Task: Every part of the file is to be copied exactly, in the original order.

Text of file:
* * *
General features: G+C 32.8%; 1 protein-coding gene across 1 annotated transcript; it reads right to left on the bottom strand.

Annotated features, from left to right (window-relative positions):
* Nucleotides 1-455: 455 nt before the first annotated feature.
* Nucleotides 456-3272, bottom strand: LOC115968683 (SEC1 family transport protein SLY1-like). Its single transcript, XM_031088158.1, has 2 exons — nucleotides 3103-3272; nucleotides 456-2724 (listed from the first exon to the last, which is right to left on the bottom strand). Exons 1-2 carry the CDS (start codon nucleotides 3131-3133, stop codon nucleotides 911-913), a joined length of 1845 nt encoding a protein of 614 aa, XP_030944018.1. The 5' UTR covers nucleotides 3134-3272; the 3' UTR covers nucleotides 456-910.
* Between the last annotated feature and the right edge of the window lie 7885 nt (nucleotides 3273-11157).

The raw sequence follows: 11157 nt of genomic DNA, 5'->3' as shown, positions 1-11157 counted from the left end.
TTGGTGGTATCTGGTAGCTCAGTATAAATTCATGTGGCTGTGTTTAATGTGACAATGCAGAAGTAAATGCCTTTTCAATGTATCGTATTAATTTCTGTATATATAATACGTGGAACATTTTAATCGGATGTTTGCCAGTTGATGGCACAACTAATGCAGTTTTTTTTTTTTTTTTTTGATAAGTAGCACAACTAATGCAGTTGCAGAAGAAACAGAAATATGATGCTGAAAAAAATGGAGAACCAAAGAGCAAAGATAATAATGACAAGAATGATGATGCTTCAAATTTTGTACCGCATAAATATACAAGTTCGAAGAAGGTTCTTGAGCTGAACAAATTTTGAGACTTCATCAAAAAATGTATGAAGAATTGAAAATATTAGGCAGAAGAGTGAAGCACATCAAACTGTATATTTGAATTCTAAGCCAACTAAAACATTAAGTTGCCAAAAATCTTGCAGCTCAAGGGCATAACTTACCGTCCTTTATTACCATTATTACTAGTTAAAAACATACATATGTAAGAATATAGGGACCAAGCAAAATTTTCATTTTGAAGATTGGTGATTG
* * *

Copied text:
General features: G+C 32.8%; 1 protein-coding gene across 1 annotated transcript; it reads right to left on the bottom strand.

Annotated features, from left to right (window-relative positions):
* Nucleotides 1-455: 455 nt before the first annotated feature.
* Nucleotides 456-3272, bottom strand: LOC115968683 (SEC1 family transport protein SLY1-like). Its single transcript, XM_031088158.1, has 2 exons — nucleotides 3103-3272; nucleotides 456-2724 (listed from the first exon to the last, which is right to left on the bottom strand). Exons 1-2 carry the CDS (start codon nucleotides 3131-3133, stop codon nucleotides 911-913), a joined length of 1845 nt encoding a protein of 614 aa, XP_030944018.1. The 5' UTR covers nucleotides 3134-3272; the 3' UTR covers nucleotides 456-910.
* Between the last annotated feature and the right edge of the window lie 7885 nt (nucleotides 3273-11157).

The raw sequence follows: 11157 nt of genomic DNA, 5'->3' as shown, positions 1-11157 counted from the left end.
TTGGTGGTATCTGGTAGCTCAGTATAAATTCATGTGGCTGTGTTTAATGTGACAATGCAGAAGTAAATGCCTTTTCAATGTATCGTATTAATTTCTGTATATATAATACGTGGAACATTTTAATCGGATGTTTGCCAGTTGATGGCACAACTAATGCAGTTTTTTTTTTTTTTTTTTGATAAGTAGCACAACTAATGCAGTTGCAGAAGAAACAGAAATATGATGCTGAAAAAAATGGAGAACCAAAGAGCAAAGATAATAATGACAAGAATGATGATGCTTCAAATTTTGTACCGCATAAATATACAAGTTCGAAGAAGGTTCTTGAGCTGAACAAATTTTGAGACTTCATCAAAAAATGTATGAAGAATTGAAAATATTAGGCAGAAGAGTGAAGCACATCAAACTGTATATTTGAATTCTAAGCCAACTAAAACATTAAGTTGCCAAAAATCTTGCAGCTCAAGGGCATAACTTACCGTCCTTTATTACCATTATTACTAGTTAAAAACATACATATGTAAGAATATAGGGACCAAGCAAAATTTTCATTTTGAAGATTGGTGATTG